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Patients, Providers, Companies Await Medicaid Ruling

*5/13/12 Update*: Judge Drumm has dismissed the case. Molina is evaluating its grounds for appeal.

A main part of Missouri’s Medicaid program is at the center of a lawsuit right now. A company that’s long contracted with the state to manage Medicaid services for several thousand enrollees alleges the state inappropriately chose new contracts.  A Cole county circuit court could rule on the case any day now, with one potential outcome creating problems for the Medicaid program and its enrollment process.


Missouri’s Medicaid managed care program covers about 430,000 people in the state, with about 87,000 living in Jackson County.  Most are children and pregnant women.  Instead of paying doctors and health facilities directly for services, the state contracts with insurance companies to oversee patients’ care.

“From the state’s point of view - and this is why it [managed care] is attractive to the state - it’s very easy for them to manage their costs,” says Dr. Corrine Walentik, a neonatologist in St. Louis and head of the state’s Medicaid oversight committee.

The state pays these insurance companies a fixed member per month fee. The companies set up a network of physicians and hospitals they work with to provide that care. They also have people who specifically help enrollees.

“It becomes the managed care plan’s job to make sure they do a good job managing these patients, so that they don’t have their costs accelerated at a higher rate than they should, and run out of money. Cause then they’d go under,” says Dr. Walentik, who has also worked with the managed care program since Missouri started it in the mid-nineties.

For the first time, the state has limited the number of managed care contracts it awarded to just three, instead of granting a contract to any company that meets certain requirements.  Having a cap could save the state $16 million, according to the Office of Administration.   Walentik, who wasn’t involved in any part of the selection or review process, says for one, there are less administrative costs.

The new awards, issued in February and effective July 1, didn’t include Molina Healthcare.  The company currently manages about a fifth of enrollees in the program (including around 13,000 people in the Western region), and was one of five companies currently with a contract in Missouri.

The state instead awarded a new contract to Centene.  Though based in St. Louis, the company - which has also been a big political contributor in the state - hasn’t had a contract in Missouri for six years.  The other two companies awarded contracts – a subsidiary of Aetna and of Coventry – are already operating in the state.  

In March, Molina filed a lawsuit, challenging the state’s contract decisions.

We believe the state changed the rules after proposals had been submitted and is illegally limiting the number of health plans serving Medicaid members in the state of Missouri,” says Amy Dobberteen, an attorney with the company.

Molina wants the court to put a halt on the new contracts.  The state, meanwhile, contends it held a competitive bidding process and made the awards, totaling about $1.1 billion (with the federal government footing about $700 million of the bill), based on measures of "quality, the method of performance, organizational experience, and most importantly, access to care," according to Wanda Seeney, a spokesperson with the Office of Administration. Molina didn't score as high as the other plans.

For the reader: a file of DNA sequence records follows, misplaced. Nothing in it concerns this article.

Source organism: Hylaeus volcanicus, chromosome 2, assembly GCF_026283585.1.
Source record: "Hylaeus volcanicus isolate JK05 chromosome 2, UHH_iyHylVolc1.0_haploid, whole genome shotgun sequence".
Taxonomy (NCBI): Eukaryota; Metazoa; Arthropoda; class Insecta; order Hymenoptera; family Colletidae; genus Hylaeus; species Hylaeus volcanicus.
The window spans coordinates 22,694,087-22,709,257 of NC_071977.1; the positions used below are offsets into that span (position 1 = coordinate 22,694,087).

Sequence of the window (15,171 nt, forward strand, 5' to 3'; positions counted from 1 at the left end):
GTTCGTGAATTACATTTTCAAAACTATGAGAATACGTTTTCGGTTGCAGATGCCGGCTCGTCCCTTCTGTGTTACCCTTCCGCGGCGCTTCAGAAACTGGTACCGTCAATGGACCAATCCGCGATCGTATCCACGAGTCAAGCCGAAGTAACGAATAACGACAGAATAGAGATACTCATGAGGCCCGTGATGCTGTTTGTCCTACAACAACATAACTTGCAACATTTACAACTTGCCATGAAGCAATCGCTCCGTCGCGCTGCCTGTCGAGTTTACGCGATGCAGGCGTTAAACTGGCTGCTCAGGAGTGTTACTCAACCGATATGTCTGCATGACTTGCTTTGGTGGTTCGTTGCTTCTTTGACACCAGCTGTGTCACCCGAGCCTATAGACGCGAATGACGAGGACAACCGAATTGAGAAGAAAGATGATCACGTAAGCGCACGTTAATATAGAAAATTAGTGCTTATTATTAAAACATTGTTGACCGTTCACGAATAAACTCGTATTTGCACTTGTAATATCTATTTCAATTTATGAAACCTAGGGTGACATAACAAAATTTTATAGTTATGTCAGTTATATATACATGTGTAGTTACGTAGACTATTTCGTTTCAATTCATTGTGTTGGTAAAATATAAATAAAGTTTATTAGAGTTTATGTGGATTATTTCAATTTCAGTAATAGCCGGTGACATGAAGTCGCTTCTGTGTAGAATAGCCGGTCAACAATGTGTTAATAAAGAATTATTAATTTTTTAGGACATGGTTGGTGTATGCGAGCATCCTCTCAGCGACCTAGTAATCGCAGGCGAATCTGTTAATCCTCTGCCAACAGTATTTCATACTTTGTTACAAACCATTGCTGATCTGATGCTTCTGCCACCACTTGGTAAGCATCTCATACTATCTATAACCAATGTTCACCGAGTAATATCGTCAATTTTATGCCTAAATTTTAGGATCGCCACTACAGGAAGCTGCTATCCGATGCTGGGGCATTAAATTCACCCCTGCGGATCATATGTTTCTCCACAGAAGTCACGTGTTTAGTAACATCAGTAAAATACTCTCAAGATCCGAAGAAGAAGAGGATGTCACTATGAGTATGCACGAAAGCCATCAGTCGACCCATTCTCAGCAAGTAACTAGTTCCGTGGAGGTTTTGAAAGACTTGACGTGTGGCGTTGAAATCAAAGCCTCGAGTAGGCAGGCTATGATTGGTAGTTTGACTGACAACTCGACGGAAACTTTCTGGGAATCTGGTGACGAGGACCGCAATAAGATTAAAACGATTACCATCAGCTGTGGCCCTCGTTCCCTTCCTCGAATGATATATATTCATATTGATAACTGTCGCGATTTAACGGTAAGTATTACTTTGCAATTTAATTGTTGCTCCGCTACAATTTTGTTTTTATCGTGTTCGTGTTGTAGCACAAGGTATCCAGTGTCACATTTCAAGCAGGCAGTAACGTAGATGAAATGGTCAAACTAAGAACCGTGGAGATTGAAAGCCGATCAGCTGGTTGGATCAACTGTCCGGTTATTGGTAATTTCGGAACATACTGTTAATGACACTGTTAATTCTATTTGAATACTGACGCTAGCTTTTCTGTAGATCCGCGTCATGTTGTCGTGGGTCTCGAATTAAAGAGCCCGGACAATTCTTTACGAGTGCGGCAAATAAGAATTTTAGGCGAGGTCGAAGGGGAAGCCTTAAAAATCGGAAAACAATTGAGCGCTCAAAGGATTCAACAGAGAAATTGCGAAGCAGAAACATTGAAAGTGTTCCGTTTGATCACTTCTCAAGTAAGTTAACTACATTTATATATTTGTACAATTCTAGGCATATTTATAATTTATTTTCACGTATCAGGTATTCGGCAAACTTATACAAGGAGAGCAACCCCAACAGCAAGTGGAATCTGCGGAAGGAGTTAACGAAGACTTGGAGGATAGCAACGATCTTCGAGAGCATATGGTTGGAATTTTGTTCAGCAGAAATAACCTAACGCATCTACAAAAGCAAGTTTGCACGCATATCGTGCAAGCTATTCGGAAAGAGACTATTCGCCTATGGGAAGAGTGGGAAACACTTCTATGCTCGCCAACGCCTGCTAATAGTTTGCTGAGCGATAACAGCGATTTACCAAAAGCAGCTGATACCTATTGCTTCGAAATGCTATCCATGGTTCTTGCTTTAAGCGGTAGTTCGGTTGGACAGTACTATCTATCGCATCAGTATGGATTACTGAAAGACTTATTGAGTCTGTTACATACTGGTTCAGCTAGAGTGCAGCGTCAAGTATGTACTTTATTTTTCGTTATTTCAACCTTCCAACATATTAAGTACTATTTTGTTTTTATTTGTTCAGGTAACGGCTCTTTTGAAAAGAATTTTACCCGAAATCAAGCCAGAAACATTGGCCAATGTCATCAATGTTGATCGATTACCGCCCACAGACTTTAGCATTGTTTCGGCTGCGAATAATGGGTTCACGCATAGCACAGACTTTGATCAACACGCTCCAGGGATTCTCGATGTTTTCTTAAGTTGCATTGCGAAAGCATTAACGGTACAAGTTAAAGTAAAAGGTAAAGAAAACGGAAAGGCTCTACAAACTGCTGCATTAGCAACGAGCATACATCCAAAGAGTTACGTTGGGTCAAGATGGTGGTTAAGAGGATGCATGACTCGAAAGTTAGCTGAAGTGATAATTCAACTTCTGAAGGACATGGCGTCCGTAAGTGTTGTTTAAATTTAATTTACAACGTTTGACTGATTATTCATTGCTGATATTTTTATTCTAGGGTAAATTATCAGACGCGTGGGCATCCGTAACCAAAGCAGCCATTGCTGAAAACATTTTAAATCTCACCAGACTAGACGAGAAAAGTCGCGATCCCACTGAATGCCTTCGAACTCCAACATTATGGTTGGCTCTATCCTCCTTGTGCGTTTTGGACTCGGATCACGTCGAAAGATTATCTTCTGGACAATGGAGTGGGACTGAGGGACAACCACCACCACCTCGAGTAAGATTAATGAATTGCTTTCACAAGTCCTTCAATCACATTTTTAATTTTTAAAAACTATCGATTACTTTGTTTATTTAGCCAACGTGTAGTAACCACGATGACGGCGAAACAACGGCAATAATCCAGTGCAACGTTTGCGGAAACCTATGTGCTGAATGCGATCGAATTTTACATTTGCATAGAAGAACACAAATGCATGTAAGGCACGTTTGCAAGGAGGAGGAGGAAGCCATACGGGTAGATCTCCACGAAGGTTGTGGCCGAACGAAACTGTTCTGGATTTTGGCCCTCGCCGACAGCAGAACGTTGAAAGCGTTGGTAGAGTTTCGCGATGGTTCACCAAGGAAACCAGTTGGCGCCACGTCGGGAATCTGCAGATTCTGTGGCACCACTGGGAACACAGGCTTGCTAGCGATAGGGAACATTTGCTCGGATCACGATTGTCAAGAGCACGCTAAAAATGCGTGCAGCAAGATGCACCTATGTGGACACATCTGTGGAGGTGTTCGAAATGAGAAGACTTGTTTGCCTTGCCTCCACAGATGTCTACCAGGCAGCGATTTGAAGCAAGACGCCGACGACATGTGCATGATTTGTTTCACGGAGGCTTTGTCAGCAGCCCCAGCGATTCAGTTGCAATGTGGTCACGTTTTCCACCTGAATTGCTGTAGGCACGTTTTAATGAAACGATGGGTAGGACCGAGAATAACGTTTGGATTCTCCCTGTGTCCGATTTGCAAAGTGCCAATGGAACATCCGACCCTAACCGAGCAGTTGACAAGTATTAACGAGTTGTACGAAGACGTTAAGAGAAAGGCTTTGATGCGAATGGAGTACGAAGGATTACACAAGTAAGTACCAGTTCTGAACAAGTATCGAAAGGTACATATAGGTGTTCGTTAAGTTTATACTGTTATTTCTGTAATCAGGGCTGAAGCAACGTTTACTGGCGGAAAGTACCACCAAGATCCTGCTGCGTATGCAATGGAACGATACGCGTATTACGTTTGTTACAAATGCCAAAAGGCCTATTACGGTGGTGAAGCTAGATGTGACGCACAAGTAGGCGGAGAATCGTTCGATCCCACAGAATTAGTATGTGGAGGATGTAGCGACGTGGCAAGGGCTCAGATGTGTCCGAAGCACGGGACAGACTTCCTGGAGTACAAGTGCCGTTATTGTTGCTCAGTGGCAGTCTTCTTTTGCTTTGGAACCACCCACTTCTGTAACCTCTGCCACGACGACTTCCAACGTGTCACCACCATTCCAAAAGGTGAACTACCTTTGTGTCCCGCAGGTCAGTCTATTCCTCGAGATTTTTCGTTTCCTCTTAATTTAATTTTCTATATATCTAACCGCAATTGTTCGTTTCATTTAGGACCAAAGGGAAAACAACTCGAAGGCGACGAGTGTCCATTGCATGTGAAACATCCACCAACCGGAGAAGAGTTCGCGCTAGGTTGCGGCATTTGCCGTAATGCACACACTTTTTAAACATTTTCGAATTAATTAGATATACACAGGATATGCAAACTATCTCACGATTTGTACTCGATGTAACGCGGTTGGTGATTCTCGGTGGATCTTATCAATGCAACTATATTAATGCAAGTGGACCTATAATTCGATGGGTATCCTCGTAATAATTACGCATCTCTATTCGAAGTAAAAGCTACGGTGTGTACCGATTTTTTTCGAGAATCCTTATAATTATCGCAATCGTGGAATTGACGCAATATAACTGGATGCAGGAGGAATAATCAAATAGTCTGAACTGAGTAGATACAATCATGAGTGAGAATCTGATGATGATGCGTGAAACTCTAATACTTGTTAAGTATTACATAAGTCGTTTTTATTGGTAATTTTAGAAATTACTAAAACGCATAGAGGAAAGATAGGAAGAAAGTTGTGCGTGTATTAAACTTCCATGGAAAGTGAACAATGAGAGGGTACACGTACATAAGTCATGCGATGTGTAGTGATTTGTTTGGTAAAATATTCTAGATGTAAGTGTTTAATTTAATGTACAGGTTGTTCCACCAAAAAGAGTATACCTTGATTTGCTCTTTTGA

The whole legal dispute comes at an inopportune time for beneficiaries.  The state has already sent out information on the new contracts, and people are starting to choose plans for the coming coverage period.

“I’ve had patients tell me they’re in Harmony but are switching to Health Care USA,” says Dr. Walentik. “So people are making decisions already.”

As of late last week, the state had documented nearly 52,000 people enrolled in new plans.

Ian McCaslin, the state’s Medicaid director, said in a court deposition that putting a hold on these new contracts would cause a lot of problems and confusion in an enrollment process that’s already underway. Open enrollment runs from April 19 through June 16.  McCaslin said the state could also have trouble extending its current managed care contracts.

In the Kansas City area, the locally-based nonprofit insurance company, Blue Cross Blue Shield of Kansas City, didn’t get a new contract, so the 30,000 people who’ve been with the company are starting to choose a new plan. 

“We would be happy to continue to serve this population, to continue to serve these members until things are worked out,” says Bryan Camerlinck, a financial services director for Blue Cross, who was also disappointed the company didn’t get a new contract.  Camerlinck says some of its Ob-Gyn providers may not be covered on the new plans.

Over in St. Louis, Dr. Walentik worries about what would happen if the contracts are blocked.

“It would really put things in chaos,” says Dr. Walentik. “Because I think it takes a while to get patients educated and to get providers up and running, and it would be really hard if we had to cancel everything that’s been done and start all over again."

Yesterday (May 7) marked the court’s deadline for all parties to file certain evidence and briefs, so Judge Bernhardt Drumm could now rule at any time on whether to grant an injunction to stop the enrollment process or dismiss the case. 


This story is part of a reporting partnership that includes KCUR, NPR and Kaiser Health News.


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